Tuesday, 1 March 2011

Extremely Loud & Incredibly Close

This is one of my brother's favourite books, so it was read on his recommendation!

Extremely Loud & Incredibly Close by Jonathan Safran Foer
First published by Houghton Mifflin in 2005 (this edition by Penguin Books in 2006)

Description: (from Amazon.co.uk)

Nine-year-old Oskar Schell is an inventor, amateur entomologist, Francophile, letter writer, pacifist, natural historian, percussionist, romantic, Great Explorer, jeweller, detective, vegan, and collector of butterflies.
When his father is killed in the September 11th attacks on the World Trade Centre, Oskar sets out to solve the mystery of a key he disovers in his father's closet. It is a search which leads him into the lives of strangers, through the five boroughs of New York, into history, to the bombings of Dresden and Hiroshima, and on an inward journey which brings him ever closer to some kind of peace.

First of all, I have to say that this is a book that is written in a very original way. It's not just a straightforward narration by one person. It's a series of different narrations in many different ways: either by letters, or by thought, or by trying to listen in on a conversation through a closed door. I have never before in my reading life encountered a book written in this way. There are also may illustrations in the book, that mean something throughout the story.

I'd like to say here that I was initially reluctant to read this book because of the fact that it involves the 11th of September (or 9/11 as Americans call it). It's not that I was avoiding the subject or anything, I just thought it would be far too sad (and I don't like sad books). But I decided I must read it, just after my brother finished reading it for the second time.

From the first chapters I noticed something very weird. Well, maybe weird is not the word I am looking for, but I hope you get what I mean. Oskar is supposed to be a 9-year-old boy. But the way Safran Foer has made his speak (narrate) does not correspond to a normal 9-year-old. It's just not normal. And it's not the swear words (which I must confess, I don't think a child that is so young should be portrayed to know), it's the whole behaviour and way of thinking. You get used to it after a bit, but I didn't find it normal throughout the book...

All in all, I liked the book. I'm not going to say that it was one of the best books I have ever read in my life, because it was not. I have read better. Quite a lot of better books than this one. Here, I have to admit that the book did make me cry at the end. I just couldn't read the last pages... I don't even know why... Objectively speaking, it wasn't that sad, but the way than Safran Foer chose to end the book was quite touching.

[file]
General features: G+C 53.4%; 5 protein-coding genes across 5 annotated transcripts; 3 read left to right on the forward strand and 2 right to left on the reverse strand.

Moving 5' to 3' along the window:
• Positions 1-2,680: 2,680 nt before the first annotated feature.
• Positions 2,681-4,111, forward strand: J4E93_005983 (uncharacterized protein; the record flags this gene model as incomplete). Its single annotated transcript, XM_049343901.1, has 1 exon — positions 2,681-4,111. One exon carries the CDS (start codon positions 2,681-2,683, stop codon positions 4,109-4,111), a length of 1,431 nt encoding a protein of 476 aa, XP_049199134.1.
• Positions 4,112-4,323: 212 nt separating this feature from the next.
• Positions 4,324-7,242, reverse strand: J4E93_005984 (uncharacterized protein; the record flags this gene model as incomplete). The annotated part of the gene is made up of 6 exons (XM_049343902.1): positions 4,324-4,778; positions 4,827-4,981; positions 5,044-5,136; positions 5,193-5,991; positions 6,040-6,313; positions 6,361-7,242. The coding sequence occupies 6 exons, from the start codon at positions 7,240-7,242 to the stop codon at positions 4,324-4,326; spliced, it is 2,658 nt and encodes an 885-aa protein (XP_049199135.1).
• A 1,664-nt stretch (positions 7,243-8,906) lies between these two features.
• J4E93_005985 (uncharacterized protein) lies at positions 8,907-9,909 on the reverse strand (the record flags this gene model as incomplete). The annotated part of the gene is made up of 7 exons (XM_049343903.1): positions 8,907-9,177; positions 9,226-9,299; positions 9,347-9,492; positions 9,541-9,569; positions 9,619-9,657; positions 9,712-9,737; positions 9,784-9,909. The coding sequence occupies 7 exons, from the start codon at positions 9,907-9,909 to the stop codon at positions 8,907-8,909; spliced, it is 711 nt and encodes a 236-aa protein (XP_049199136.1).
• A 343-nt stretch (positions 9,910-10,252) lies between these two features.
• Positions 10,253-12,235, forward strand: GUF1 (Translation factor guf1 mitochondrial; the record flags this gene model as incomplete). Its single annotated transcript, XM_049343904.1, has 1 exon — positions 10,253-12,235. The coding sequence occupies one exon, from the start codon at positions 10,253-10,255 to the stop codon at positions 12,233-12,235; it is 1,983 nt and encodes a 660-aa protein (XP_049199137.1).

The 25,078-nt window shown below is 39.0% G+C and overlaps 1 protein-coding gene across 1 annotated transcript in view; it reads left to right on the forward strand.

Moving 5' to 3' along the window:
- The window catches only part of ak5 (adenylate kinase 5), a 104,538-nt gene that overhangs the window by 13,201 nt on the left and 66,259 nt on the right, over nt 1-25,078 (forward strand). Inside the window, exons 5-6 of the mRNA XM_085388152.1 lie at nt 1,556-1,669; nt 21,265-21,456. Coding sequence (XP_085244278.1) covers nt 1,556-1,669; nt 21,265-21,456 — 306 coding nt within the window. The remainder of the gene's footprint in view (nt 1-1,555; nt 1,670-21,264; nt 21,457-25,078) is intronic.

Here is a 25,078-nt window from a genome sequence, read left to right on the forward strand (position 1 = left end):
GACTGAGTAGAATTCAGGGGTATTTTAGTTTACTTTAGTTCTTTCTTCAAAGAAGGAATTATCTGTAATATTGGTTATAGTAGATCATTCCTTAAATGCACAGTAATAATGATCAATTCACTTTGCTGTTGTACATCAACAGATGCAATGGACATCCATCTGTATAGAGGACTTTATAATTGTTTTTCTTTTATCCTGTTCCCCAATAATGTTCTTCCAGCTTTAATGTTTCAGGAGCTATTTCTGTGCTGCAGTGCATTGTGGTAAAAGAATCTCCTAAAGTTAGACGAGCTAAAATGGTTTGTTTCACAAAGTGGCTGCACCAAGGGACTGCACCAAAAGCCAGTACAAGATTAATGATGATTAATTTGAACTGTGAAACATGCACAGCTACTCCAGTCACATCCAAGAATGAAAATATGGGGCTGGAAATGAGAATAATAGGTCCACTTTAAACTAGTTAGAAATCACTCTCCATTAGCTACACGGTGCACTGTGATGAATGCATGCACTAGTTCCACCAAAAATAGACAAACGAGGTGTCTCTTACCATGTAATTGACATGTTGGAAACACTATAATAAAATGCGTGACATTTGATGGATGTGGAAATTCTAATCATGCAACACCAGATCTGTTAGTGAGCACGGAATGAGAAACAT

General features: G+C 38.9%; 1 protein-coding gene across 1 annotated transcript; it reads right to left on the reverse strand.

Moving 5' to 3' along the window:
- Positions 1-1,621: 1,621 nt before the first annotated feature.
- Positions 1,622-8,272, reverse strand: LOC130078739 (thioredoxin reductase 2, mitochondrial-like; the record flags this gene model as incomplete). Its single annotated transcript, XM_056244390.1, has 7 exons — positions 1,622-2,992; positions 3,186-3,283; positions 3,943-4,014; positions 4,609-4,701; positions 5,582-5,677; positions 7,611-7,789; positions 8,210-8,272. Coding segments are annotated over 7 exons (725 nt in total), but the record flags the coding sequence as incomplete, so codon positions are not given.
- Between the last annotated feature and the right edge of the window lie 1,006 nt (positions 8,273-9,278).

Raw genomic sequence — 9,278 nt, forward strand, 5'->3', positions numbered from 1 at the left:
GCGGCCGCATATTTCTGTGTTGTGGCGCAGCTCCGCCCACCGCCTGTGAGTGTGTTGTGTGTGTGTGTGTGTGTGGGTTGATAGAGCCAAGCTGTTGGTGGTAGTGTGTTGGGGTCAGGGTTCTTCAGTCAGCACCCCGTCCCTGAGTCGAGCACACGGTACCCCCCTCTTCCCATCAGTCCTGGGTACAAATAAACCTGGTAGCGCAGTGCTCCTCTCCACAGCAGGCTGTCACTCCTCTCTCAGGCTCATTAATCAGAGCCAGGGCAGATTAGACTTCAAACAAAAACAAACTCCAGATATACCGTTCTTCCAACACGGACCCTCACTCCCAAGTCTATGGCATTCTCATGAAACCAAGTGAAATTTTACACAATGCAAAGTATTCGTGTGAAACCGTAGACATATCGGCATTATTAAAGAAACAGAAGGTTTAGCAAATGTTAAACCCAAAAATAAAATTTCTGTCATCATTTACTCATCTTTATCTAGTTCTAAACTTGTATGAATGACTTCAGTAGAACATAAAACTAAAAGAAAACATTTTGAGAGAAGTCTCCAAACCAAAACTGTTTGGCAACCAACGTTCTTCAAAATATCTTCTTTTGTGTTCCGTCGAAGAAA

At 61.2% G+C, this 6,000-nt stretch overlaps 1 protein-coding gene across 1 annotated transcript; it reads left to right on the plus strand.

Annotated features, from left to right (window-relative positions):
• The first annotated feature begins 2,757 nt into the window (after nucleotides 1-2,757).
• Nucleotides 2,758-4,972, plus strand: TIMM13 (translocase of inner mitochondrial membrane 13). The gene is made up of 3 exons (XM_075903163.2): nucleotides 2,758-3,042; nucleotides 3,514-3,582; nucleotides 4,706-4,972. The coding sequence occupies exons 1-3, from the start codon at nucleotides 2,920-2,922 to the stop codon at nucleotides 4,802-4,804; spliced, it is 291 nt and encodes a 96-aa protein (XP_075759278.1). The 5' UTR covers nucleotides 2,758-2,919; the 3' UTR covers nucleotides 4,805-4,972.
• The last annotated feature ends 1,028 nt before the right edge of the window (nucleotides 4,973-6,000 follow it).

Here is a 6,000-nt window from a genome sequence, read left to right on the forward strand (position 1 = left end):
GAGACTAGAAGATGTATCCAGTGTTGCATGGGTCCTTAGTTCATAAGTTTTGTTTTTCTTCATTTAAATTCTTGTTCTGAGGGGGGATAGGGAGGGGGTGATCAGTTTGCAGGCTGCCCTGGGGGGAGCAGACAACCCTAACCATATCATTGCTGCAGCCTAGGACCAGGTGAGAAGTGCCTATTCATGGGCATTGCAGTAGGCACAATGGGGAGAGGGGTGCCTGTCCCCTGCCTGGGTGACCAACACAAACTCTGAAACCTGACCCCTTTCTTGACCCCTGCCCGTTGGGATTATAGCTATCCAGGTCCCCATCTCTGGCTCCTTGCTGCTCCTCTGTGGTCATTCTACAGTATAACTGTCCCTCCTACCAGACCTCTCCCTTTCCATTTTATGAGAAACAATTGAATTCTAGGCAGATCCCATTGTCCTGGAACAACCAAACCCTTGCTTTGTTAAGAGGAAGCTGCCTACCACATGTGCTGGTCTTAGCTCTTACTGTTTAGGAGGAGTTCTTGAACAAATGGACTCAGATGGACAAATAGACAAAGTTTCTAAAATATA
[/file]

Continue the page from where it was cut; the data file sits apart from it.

Rating: 7/10 (I definitely recommend reading it, but the 7 out of 10 is given because of the 9-year-old thing I mentioned above)

Jonathan Safran Foer is an American author. He was born in Washington, D.C. and attended Princeton University, obtaining a degree in Philosophy in 1999. He is married to fellow author Nicole Krauss and they have two children. He grew up in a tight-knit Jewish family and is also an occasional vegetarian (meaning he is sometimes a vegetarian, sometimes a vegan and sometimes an omnivore). 
Up to date, he has written three novels: ''Everything is Illuminated'' (which I will probably be reading sometime during this year), ''Extremely Loud & Incredibly Close'' and, most lately, ''Tree of Codes''. He has also published one work of non-fiction, titled ''Eating Animals'', as well as a series of short stories.
Despite Safran Foer's success, he has been on the receiving end of much criticism, mainly due to the fact that he uses many modernist literary devices. (I don't think they should criticise him for something like that, though... Everyone has the right to write the way they like!)

Here are some links:

Counts as Book #12 in my 100 Books In A Year Challenge!

Whew... Two reviews in one day...! They were building up, so I had to get them out of the way!

Goodnight everyone!

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